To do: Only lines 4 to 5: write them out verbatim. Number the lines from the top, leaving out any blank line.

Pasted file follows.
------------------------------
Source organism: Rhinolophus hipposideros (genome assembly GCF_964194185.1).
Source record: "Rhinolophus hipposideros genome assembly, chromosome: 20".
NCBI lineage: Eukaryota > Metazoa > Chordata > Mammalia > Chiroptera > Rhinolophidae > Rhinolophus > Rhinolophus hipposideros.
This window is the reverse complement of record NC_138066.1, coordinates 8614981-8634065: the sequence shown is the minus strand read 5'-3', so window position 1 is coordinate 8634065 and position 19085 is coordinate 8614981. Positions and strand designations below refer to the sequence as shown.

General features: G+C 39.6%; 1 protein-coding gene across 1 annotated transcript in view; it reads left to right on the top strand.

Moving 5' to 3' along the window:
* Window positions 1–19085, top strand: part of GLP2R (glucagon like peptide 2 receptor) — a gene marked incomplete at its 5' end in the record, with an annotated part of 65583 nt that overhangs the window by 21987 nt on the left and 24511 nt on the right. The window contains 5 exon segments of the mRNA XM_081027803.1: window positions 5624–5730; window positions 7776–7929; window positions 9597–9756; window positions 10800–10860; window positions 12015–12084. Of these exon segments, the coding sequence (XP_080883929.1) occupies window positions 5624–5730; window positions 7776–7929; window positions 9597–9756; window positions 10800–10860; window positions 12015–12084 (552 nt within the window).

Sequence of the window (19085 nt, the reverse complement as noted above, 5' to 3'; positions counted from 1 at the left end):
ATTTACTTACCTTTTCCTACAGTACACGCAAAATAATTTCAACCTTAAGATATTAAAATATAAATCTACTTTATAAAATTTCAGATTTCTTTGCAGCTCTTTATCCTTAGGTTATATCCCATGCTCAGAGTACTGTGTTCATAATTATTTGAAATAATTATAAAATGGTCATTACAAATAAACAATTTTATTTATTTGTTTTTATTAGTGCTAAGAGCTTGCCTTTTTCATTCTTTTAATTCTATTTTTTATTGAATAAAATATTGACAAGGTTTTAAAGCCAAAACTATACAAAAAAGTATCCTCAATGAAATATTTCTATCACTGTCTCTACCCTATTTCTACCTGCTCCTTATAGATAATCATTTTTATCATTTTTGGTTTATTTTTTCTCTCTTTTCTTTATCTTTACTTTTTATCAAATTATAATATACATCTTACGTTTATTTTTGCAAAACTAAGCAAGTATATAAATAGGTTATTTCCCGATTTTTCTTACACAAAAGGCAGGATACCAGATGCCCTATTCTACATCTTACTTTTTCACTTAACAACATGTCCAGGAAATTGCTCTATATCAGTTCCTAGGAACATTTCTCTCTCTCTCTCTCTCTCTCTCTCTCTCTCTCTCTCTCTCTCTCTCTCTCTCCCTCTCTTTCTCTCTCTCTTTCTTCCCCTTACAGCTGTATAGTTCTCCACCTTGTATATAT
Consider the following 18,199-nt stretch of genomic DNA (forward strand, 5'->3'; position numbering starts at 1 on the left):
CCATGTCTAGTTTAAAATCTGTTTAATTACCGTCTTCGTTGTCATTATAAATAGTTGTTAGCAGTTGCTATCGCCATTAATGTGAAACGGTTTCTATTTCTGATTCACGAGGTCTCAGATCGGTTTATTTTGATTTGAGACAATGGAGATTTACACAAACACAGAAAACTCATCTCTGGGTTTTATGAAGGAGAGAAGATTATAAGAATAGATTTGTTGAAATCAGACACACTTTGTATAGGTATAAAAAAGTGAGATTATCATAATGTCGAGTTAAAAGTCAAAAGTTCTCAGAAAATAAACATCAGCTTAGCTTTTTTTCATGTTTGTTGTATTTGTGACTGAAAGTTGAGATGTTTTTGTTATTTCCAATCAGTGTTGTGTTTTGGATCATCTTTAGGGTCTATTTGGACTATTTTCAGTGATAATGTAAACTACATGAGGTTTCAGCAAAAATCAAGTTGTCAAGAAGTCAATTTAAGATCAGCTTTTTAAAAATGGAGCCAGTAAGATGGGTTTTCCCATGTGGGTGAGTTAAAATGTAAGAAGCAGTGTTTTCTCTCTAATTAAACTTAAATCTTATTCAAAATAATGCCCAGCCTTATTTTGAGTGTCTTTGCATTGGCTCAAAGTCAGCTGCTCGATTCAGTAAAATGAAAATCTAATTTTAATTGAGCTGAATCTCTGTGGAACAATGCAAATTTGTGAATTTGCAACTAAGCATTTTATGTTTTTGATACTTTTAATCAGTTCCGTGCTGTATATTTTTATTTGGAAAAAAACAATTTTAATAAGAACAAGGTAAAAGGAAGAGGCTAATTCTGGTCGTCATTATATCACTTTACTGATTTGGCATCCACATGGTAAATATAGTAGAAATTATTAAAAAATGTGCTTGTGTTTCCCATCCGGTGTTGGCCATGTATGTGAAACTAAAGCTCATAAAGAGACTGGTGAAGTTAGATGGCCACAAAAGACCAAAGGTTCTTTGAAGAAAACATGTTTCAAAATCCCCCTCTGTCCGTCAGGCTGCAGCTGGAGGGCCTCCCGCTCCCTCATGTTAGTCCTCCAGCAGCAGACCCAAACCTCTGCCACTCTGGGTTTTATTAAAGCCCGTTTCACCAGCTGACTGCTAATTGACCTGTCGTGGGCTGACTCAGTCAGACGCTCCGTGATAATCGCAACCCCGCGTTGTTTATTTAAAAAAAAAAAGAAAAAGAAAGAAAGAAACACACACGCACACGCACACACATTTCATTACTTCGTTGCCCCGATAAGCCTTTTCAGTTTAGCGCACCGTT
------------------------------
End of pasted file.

This window is the reverse complement of record NC_138066.1, coordinates 8614981-8634065: the sequence shown is the minus strand read 5'-3', so window position 1 is coordinate 8634065 and position 19085 is coordinate 8614981. Positions and strand designations below refer to the sequence as shown.

General features: G+C 39.6%; 1 protein-coding gene across 1 annotated transcript in view; it reads left to right on the top strand.